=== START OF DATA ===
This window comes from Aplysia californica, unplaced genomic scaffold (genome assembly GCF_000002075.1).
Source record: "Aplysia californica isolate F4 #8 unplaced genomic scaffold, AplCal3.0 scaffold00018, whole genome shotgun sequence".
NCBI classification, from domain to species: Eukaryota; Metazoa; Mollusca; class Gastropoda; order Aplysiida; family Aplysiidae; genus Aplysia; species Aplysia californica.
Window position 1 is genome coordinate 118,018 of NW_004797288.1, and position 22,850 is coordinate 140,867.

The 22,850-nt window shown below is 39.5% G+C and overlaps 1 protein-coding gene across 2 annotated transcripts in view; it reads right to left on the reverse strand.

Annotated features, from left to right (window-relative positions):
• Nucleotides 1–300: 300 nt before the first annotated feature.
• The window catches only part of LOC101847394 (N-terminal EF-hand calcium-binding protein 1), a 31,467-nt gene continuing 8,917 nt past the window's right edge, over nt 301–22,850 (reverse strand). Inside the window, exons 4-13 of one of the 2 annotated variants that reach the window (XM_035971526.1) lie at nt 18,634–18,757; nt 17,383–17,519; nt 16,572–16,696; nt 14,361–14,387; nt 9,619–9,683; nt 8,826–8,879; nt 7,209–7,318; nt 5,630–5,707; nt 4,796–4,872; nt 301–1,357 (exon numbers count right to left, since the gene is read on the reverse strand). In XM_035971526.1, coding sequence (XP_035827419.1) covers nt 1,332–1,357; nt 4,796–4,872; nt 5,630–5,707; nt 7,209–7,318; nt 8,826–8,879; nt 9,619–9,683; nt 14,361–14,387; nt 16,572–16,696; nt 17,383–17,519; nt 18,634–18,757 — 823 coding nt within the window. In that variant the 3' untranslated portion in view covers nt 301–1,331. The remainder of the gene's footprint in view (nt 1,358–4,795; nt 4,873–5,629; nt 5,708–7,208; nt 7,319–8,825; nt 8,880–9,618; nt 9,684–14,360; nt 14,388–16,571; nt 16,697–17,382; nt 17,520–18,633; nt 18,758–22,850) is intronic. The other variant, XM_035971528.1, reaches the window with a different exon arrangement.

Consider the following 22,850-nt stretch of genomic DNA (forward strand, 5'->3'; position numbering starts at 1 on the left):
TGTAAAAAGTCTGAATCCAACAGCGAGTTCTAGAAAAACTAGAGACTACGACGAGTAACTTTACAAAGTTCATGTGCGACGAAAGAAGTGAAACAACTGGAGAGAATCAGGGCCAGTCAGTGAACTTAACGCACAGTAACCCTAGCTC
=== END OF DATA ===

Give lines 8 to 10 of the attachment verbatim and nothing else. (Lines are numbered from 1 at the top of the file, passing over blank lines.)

• The window catches only part of LOC101847394 (N-terminal EF-hand calcium-binding protein 1), a 31,467-nt gene continuing 8,917 nt past the window's right edge, over nt 301–22,850 (reverse strand). Inside the window, exons 4-13 of one of the 2 annotated variants that reach the window (XM_035971526.1) lie at nt 18,634–18,757; nt 17,383–17,519; nt 16,572–16,696; nt 14,361–14,387; nt 9,619–9,683; nt 8,826–8,879; nt 7,209–7,318; nt 5,630–5,707; nt 4,796–4,872; nt 301–1,357 (exon numbers count right to left, since the gene is read on the reverse strand). In XM_035971526.1, coding sequence (XP_035827419.1) covers nt 1,332–1,357; nt 4,796–4,872; nt 5,630–5,707; nt 7,209–7,318; nt 8,826–8,879; nt 9,619–9,683; nt 14,361–14,387; nt 16,572–16,696; nt 17,383–17,519; nt 18,634–18,757 — 823 coding nt within the window. In that variant the 3' untranslated portion in view covers nt 301–1,331. The remainder of the gene's footprint in view (nt 1,358–4,795; nt 4,873–5,629; nt 5,708–7,208; nt 7,319–8,825; nt 8,880–9,618; nt 9,684–14,360; nt 14,388–16,571; nt 16,697–17,382; nt 17,520–18,633; nt 18,758–22,850) is intronic. The other variant, XM_035971528.1, reaches the window with a different exon arrangement.

Consider the following 22,850-nt stretch of genomic DNA (forward strand, 5'->3'; position numbering starts at 1 on the left):
TGTAAAAAGTCTGAATCCAACAGCGAGTTCTAGAAAAACTAGAGACTACGACGAGTAACTTTACAAAGTTCATGTGCGACGAAAGAAGTGAAACAACTGGAGAGAATCAGGGCCAGTCAGTGAACTTAACGCACAGTAACCCTAGCTC